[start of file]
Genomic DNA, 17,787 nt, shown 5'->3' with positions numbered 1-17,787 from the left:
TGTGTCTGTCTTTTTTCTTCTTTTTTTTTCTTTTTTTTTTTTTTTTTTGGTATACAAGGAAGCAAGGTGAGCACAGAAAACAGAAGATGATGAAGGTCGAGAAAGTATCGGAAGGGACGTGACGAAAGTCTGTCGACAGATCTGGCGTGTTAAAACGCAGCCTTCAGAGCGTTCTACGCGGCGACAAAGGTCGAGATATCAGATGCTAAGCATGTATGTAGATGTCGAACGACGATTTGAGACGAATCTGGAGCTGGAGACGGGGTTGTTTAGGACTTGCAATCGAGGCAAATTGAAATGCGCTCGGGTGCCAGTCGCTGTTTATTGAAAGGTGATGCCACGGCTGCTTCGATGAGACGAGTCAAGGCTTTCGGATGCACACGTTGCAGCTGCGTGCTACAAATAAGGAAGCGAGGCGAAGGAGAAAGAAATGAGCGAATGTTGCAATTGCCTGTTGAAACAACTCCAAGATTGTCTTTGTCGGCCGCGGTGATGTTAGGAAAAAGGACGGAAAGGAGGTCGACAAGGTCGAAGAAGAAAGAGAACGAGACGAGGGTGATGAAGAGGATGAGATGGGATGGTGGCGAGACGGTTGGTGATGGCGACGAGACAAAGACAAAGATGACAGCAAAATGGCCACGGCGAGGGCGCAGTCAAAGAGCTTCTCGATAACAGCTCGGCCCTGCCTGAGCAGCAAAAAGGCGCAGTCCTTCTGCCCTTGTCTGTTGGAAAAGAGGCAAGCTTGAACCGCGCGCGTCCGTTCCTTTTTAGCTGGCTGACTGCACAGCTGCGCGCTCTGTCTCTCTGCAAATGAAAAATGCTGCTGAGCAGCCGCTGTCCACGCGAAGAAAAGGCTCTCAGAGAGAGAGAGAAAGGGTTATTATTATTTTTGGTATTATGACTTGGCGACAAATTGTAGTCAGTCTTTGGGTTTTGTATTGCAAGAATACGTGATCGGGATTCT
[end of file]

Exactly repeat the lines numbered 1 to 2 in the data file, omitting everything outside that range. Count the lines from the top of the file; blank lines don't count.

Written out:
Genomic DNA, 17,787 nt, shown 5'->3' with positions numbered 1-17,787 from the left:
TGTGTCTGTCTTTTTTCTTCTTTTTTTTTCTTTTTTTTTTTTTTTTTTGGTATACAAGGAAGCAAGGTGAGCACAGAAAACAGAAGATGATGAAGGTCGAGAAAGTATCGGAAGGGACGTGACGAAAGTCTGTCGACAGATCTGGCGTGTTAAAACGCAGCCTTCAGAGCGTTCTACGCGGCGACAAAGGTCGAGATATCAGATGCTAAGCATGTATGTAGATGTCGAACGACGATTTGAGACGAATCTGGAGCTGGAGACGGGGTTGTTTAGGACTTGCAATCGAGGCAAATTGAAATGCGCTCGGGTGCCAGTCGCTGTTTATTGAAAGGTGATGCCACGGCTGCTTCGATGAGACGAGTCAAGGCTTTCGGATGCACACGTTGCAGCTGCGTGCTACAAATAAGGAAGCGAGGCGAAGGAGAAAGAAATGAGCGAATGTTGCAATTGCCTGTTGAAACAACTCCAAGATTGTCTTTGTCGGCCGCGGTGATGTTAGGAAAAAGGACGGAAAGGAGGTCGACAAGGTCGAAGAAGAAAGAGAACGAGACGAGGGTGATGAAGAGGATGAGATGGGATGGTGGCGAGACGGTTGGTGATGGCGACGAGACAAAGACAAAGATGACAGCAAAATGGCCACGGCGAGGGCGCAGTCAAAGAGCTTCTCGATAACAGCTCGGCCCTGCCTGAGCAGCAAAAAGGCGCAGTCCTTCTGCCCTTGTCTGTTGGAAAAGAGGCAAGCTTGAACCGCGCGCGTCCGTTCCTTTTTAGCTGGCTGACTGCACAGCTGCGCGCTCTGTCTCTCTGCAAATGAAAAATGCTGCTGAGCAGCCGCTGTCCACGCGAAGAAAAGGCTCTCAGAGAGAGAGAGAAAGGGTTATTATTATTTTTGGTATTATGACTTGGCGACAAATTGTAGTCAGTCTTTGGGTTTTGTATTGCAAGAATACGTGATCGGGATTCT